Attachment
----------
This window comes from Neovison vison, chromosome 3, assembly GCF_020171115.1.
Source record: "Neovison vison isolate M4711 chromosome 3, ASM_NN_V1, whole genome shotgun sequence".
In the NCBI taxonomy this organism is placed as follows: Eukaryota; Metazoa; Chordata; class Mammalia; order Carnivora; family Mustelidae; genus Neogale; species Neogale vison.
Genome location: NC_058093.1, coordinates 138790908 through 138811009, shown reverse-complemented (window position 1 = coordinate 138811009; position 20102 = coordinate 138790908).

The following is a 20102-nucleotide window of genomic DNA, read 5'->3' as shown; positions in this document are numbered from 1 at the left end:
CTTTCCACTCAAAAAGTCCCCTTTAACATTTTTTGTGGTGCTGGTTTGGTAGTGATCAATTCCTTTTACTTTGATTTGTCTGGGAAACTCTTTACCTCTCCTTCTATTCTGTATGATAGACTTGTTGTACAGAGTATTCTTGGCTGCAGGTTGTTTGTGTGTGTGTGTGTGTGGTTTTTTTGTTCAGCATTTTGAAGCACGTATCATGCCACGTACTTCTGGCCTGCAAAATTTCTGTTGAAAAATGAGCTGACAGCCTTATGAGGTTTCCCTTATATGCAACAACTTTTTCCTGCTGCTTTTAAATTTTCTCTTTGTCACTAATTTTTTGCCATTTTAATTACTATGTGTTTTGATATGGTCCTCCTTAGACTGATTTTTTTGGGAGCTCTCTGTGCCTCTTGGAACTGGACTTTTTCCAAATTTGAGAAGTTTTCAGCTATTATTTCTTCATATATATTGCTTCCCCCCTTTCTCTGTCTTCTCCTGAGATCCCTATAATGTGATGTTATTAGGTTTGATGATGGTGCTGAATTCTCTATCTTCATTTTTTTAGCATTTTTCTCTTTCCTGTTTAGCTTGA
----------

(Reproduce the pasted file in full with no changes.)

This window comes from Neovison vison, chromosome 3, assembly GCF_020171115.1.
Source record: "Neovison vison isolate M4711 chromosome 3, ASM_NN_V1, whole genome shotgun sequence".
In the NCBI taxonomy this organism is placed as follows: Eukaryota; Metazoa; Chordata; class Mammalia; order Carnivora; family Mustelidae; genus Neogale; species Neogale vison.
Genome location: NC_058093.1, coordinates 138790908 through 138811009, shown reverse-complemented (window position 1 = coordinate 138811009; position 20102 = coordinate 138790908).

The following is a 20102-nucleotide window of genomic DNA, read 5'->3' as shown; positions in this document are numbered from 1 at the left end:
CTTTCCACTCAAAAAGTCCCCTTTAACATTTTTTGTGGTGCTGGTTTGGTAGTGATCAATTCCTTTTACTTTGATTTGTCTGGGAAACTCTTTACCTCTCCTTCTATTCTGTATGATAGACTTGTTGTACAGAGTATTCTTGGCTGCAGGTTGTTTGTGTGTGTGTGTGTGTGGTTTTTTTGTTCAGCATTTTGAAGCACGTATCATGCCACGTACTTCTGGCCTGCAAAATTTCTGTTGAAAAATGAGCTGACAGCCTTATGAGGTTTCCCTTATATGCAACAACTTTTTCCTGCTGCTTTTAAATTTTCTCTTTGTCACTAATTTTTTGCCATTTTAATTACTATGTGTTTTGATATGGTCCTCCTTAGACTGATTTTTTTGGGAGCTCTCTGTGCCTCTTGGAACTGGACTTTTTCCAAATTTGAGAAGTTTTCAGCTATTATTTCTTCATATATATTGCTTCCCCCCTTTCTCTGTCTTCTCCTGAGATCCCTATAATGTGATGTTATTAGGTTTGATGATGGTGCTGAATTCTCTATCTTCATTTTTTTAGCATTTTTCTCTTTCCTGTTTAGCTTGA